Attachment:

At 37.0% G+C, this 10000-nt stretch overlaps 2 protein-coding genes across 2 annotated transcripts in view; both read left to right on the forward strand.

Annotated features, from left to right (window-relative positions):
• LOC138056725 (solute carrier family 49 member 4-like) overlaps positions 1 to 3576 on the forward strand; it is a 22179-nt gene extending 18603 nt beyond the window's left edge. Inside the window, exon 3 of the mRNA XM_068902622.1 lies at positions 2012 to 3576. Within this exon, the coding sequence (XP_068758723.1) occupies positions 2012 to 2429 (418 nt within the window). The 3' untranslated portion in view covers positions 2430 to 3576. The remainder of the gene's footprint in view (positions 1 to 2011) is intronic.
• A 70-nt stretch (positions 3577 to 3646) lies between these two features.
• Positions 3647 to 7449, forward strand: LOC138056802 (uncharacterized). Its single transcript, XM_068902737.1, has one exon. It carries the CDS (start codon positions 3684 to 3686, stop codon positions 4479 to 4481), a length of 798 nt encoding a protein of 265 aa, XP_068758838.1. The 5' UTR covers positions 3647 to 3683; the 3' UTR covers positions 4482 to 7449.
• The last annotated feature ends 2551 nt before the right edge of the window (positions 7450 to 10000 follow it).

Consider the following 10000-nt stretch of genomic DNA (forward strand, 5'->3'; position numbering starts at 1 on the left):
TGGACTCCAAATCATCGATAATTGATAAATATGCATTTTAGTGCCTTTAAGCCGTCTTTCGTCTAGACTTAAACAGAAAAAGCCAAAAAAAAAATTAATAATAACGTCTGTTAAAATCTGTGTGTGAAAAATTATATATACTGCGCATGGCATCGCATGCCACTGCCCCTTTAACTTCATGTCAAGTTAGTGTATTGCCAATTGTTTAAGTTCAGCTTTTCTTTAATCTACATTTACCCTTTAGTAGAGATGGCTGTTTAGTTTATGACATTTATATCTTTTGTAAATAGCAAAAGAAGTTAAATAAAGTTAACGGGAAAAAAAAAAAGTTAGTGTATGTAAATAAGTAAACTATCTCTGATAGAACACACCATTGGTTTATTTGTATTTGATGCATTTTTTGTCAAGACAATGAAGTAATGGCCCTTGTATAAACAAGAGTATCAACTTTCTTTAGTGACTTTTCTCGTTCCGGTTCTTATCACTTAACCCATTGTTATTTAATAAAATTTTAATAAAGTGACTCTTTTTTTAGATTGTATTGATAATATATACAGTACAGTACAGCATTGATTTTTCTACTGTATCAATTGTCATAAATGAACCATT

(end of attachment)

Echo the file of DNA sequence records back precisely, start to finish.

At 37.0% G+C, this 10000-nt stretch overlaps 2 protein-coding genes across 2 annotated transcripts in view; both read left to right on the forward strand.

Annotated features, from left to right (window-relative positions):
• LOC138056725 (solute carrier family 49 member 4-like) overlaps positions 1 to 3576 on the forward strand; it is a 22179-nt gene extending 18603 nt beyond the window's left edge. Inside the window, exon 3 of the mRNA XM_068902622.1 lies at positions 2012 to 3576. Within this exon, the coding sequence (XP_068758723.1) occupies positions 2012 to 2429 (418 nt within the window). The 3' untranslated portion in view covers positions 2430 to 3576. The remainder of the gene's footprint in view (positions 1 to 2011) is intronic.
• A 70-nt stretch (positions 3577 to 3646) lies between these two features.
• Positions 3647 to 7449, forward strand: LOC138056802 (uncharacterized). Its single transcript, XM_068902737.1, has one exon. It carries the CDS (start codon positions 3684 to 3686, stop codon positions 4479 to 4481), a length of 798 nt encoding a protein of 265 aa, XP_068758838.1. The 5' UTR covers positions 3647 to 3683; the 3' UTR covers positions 4482 to 7449.
• The last annotated feature ends 2551 nt before the right edge of the window (positions 7450 to 10000 follow it).

Consider the following 10000-nt stretch of genomic DNA (forward strand, 5'->3'; position numbering starts at 1 on the left):
TGGACTCCAAATCATCGATAATTGATAAATATGCATTTTAGTGCCTTTAAGCCGTCTTTCGTCTAGACTTAAACAGAAAAAGCCAAAAAAAAAATTAATAATAACGTCTGTTAAAATCTGTGTGTGAAAAATTATATATACTGCGCATGGCATCGCATGCCACTGCCCCTTTAACTTCATGTCAAGTTAGTGTATTGCCAATTGTTTAAGTTCAGCTTTTCTTTAATCTACATTTACCCTTTAGTAGAGATGGCTGTTTAGTTTATGACATTTATATCTTTTGTAAATAGCAAAAGAAGTTAAATAAAGTTAACGGGAAAAAAAAAAAGTTAGTGTATGTAAATAAGTAAACTATCTCTGATAGAACACACCATTGGTTTATTTGTATTTGATGCATTTTTTGTCAAGACAATGAAGTAATGGCCCTTGTATAAACAAGAGTATCAACTTTCTTTAGTGACTTTTCTCGTTCCGGTTCTTATCACTTAACCCATTGTTATTTAATAAAATTTTAATAAAGTGACTCTTTTTTTAGATTGTATTGATAATATATACAGTACAGTACAGCATTGATTTTTCTACTGTATCAATTGTCATAAATGAACCATT